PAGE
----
The impact of same–language subtitling on student comprehension in an English as an Additional Language (EAL) context
The purpose of the present study was to investigate the impact of Same-Language Subtitles (SLS) on the subject-specific comprehension and the academic literacy levels of EAL students on the Vaal Triangle Campus of North-West University (NWU). Essentially, the study aimed to determine whether exposing students studying through English as an Additional Language (EAL) to subtitled lectures (live or recorded lectures) would help improve their comprehension of the academic content as well as their receptive academic literacy skills, compared to students who were not exposed to subtitled lectures. This study stems from the identification of an academic performance-related issue on the Vaal Triangle Campus of NWU. Indeed, campus statistics show that the throughput rate of EAL students remains low, and that these students‟ academic literacy levels are inadequate. In other words, EAL students on this campus are underachieving and seem to have difficulties in mastering academic English. Based on various studies that showed SLS to be a valuable tool in terms of learning and academic literacy, this study proposed to introduce SLS (both live via respeaking and offline) in the university classroom as a learning aid, thus optimising the time students spend in lectures. Very little information was available in South Africa on the impact of SLS on the subject-specific comprehension of EAL students in a tertiary academic context. Furthermore, it had been anticipated that a certain number of technical constraints were likely to be encountered during the empirical investigation. These two factors made it difficult to predict what other factors could influence the outcome of the study. As a result, the study was based on the principle of Action Research, a research method characterised by the fact that the research is carried out in as many cycles as may be necessary in order to achieve the optimal conditions for a specific intervention. Three cycles were necessary to reach the optimal design of the present study so that a confident conclusion could be made regarding the impact of SLS on comprehension and academic literacy. For each cycle, the intervention was carried out over an academic semester. In the first cycle, a test group composed of EAL first-year Economics students was exposed to live SLS via respeaking during class, while a control group (also composed of EAL first-year Economics students) attended the same class at a different time, without SLS. In the second cycle, the live SLS via respeaking were replaced with offline SLS. The intervention was taken out of the regular classes and was carried out in the context of practical revision classes scheduled specifically for the purpose of the intervention. The test group viewed subtitled videos of lectures, while the control group viewed videos without subtitles. After each viewing, all participants were required to complete a short comprehension test. This cycle was also conducted in first-year Economics. The basic design of the third cycle was similar to that of the second cycle, but for the fact that the intervention took place in the context of a Psychology module, which, unlike the Economics module, was taught without the lecturer making use of slides. After these three research cycles were completed, it could be concluded that offline SLS indeed have a positive impact on the subject-specific comprehension and the receptive academic literacy skills of EAL students in a tertiary academic context. This conclusion was supported by the following findings: 1. The first research cycle pointed towards a slight, but statistically insignificant benefit in terms of both comprehension and academic literacy. However, at this stage of the empirical investigation, the technical constraints made it difficult to draw a precise conclusion in that respect. 2. In the second research cycle, the SLS seem to have had a significant impact on the receptive academic literacy skills of the test group, compared to the control group. However, no such impact could be noted in terms of subject-specific comprehension. This was attributed to the presence of a confounding variable, namely slides used during the lectures. This once more made it impossible to draw a confident conclusion regarding the impact of SLS on comprehension. 3. The third research cycle made a more confident conclusion regarding the impact of SLS on subject-specific comprehension possible. Indeed, the results of the statistical analyses show that the test group performed significantly better in their semester test (covering the work done in all the recorded lectures) than the control group, which was not exposed to any videos at all. On the basis of these findings, it was concluded that SLS in their offline form have a positive impact on the subject-specific comprehension and the receptive academic literacy skills of EAL students in a tertiary academic context, specifically if the students are given sufficient time to get used to the mode. This study seems to indicate that the benefits of SLS for comprehension can be recorded provided that students are exposed to the intervention over a longer period of time. However, there may be further scope for refinement as far as this study is concerned. It is therefore important that the topic be investigated further.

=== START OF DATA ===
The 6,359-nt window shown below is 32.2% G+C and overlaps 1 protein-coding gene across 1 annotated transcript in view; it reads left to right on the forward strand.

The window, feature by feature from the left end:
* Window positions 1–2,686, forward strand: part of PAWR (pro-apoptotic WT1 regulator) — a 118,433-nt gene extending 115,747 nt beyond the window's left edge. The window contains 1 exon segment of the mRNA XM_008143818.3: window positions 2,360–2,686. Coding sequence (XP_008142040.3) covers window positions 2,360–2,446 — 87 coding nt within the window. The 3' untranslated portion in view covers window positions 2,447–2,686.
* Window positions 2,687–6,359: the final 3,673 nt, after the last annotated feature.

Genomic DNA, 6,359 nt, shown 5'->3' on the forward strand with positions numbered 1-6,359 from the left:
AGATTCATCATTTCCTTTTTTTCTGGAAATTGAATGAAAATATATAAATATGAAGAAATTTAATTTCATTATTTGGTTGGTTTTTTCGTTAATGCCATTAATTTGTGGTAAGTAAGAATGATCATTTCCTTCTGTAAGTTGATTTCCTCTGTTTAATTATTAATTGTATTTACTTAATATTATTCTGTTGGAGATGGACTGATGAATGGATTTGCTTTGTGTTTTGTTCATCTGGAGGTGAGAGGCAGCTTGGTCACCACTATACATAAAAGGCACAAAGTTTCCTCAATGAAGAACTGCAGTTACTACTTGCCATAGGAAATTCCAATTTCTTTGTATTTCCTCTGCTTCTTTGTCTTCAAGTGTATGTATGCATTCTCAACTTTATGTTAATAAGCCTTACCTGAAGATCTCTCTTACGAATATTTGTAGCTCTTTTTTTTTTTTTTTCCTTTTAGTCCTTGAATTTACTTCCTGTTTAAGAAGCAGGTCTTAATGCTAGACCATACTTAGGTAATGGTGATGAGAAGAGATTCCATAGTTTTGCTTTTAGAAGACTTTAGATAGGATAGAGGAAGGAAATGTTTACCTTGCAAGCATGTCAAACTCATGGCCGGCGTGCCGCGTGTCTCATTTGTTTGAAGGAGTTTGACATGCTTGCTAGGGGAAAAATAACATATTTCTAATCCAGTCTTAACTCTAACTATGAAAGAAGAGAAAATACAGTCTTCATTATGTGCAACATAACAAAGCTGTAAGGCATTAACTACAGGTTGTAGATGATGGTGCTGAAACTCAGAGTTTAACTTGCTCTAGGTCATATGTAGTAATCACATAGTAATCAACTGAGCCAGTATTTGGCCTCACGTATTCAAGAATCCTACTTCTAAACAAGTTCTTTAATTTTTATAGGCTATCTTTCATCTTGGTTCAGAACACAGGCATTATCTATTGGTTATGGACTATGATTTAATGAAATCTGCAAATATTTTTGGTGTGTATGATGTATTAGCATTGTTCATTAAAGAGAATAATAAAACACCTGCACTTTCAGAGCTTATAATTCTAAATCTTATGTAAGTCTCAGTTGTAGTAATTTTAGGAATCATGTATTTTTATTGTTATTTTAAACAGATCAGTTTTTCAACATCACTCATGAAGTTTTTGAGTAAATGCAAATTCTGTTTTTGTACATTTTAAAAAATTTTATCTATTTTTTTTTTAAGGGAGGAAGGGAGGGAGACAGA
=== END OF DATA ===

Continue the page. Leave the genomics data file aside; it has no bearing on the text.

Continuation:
- Humanities